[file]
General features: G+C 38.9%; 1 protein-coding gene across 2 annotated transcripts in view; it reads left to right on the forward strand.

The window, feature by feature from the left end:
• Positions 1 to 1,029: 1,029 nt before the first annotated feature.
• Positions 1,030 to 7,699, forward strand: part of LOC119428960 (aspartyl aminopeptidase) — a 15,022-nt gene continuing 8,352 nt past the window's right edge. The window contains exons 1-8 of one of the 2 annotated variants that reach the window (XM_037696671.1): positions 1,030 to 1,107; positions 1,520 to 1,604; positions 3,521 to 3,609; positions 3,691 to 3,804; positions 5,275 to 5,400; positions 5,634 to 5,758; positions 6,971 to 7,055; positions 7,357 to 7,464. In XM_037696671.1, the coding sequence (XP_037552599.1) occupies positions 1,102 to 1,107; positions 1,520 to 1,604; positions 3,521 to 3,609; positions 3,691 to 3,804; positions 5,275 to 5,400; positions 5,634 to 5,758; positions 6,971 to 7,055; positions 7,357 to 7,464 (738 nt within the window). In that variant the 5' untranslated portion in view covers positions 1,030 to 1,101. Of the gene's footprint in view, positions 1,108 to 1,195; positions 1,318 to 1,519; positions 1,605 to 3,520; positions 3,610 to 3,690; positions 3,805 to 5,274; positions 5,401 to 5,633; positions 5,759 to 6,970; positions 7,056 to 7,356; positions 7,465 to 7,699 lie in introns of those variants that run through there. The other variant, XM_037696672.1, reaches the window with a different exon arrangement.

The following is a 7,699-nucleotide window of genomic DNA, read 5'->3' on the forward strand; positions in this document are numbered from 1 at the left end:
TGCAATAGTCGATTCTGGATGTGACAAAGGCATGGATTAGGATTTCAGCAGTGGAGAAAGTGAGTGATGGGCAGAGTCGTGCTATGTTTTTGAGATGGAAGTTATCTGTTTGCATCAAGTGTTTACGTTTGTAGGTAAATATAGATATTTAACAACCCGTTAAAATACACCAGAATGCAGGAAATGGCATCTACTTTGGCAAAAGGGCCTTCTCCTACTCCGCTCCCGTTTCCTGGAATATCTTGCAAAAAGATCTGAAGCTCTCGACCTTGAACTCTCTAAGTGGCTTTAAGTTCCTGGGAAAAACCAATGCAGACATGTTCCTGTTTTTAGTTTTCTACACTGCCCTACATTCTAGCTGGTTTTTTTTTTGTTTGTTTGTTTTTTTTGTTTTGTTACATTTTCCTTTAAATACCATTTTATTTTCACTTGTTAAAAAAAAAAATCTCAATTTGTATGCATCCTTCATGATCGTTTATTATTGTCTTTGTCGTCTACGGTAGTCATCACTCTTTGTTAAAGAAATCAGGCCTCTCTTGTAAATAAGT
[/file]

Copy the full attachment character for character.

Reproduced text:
General features: G+C 38.9%; 1 protein-coding gene across 2 annotated transcripts in view; it reads left to right on the forward strand.

The window, feature by feature from the left end:
• Positions 1 to 1,029: 1,029 nt before the first annotated feature.
• Positions 1,030 to 7,699, forward strand: part of LOC119428960 (aspartyl aminopeptidase) — a 15,022-nt gene continuing 8,352 nt past the window's right edge. The window contains exons 1-8 of one of the 2 annotated variants that reach the window (XM_037696671.1): positions 1,030 to 1,107; positions 1,520 to 1,604; positions 3,521 to 3,609; positions 3,691 to 3,804; positions 5,275 to 5,400; positions 5,634 to 5,758; positions 6,971 to 7,055; positions 7,357 to 7,464. In XM_037696671.1, the coding sequence (XP_037552599.1) occupies positions 1,102 to 1,107; positions 1,520 to 1,604; positions 3,521 to 3,609; positions 3,691 to 3,804; positions 5,275 to 5,400; positions 5,634 to 5,758; positions 6,971 to 7,055; positions 7,357 to 7,464 (738 nt within the window). In that variant the 5' untranslated portion in view covers positions 1,030 to 1,101. Of the gene's footprint in view, positions 1,108 to 1,195; positions 1,318 to 1,519; positions 1,605 to 3,520; positions 3,610 to 3,690; positions 3,805 to 5,274; positions 5,401 to 5,633; positions 5,759 to 6,970; positions 7,056 to 7,356; positions 7,465 to 7,699 lie in introns of those variants that run through there. The other variant, XM_037696672.1, reaches the window with a different exon arrangement.

The following is a 7,699-nucleotide window of genomic DNA, read 5'->3' on the forward strand; positions in this document are numbered from 1 at the left end:
TGCAATAGTCGATTCTGGATGTGACAAAGGCATGGATTAGGATTTCAGCAGTGGAGAAAGTGAGTGATGGGCAGAGTCGTGCTATGTTTTTGAGATGGAAGTTATCTGTTTGCATCAAGTGTTTACGTTTGTAGGTAAATATAGATATTTAACAACCCGTTAAAATACACCAGAATGCAGGAAATGGCATCTACTTTGGCAAAAGGGCCTTCTCCTACTCCGCTCCCGTTTCCTGGAATATCTTGCAAAAAGATCTGAAGCTCTCGACCTTGAACTCTCTAAGTGGCTTTAAGTTCCTGGGAAAAACCAATGCAGACATGTTCCTGTTTTTAGTTTTCTACACTGCCCTACATTCTAGCTGGTTTTTTTTTTGTTTGTTTGTTTTTTTTGTTTTGTTACATTTTCCTTTAAATACCATTTTATTTTCACTTGTTAAAAAAAAAAATCTCAATTTGTATGCATCCTTCATGATCGTTTATTATTGTCTTTGTCGTCTACGGTAGTCATCACTCTTTGTTAAAGAAATCAGGCCTCTCTTGTAAATAAGT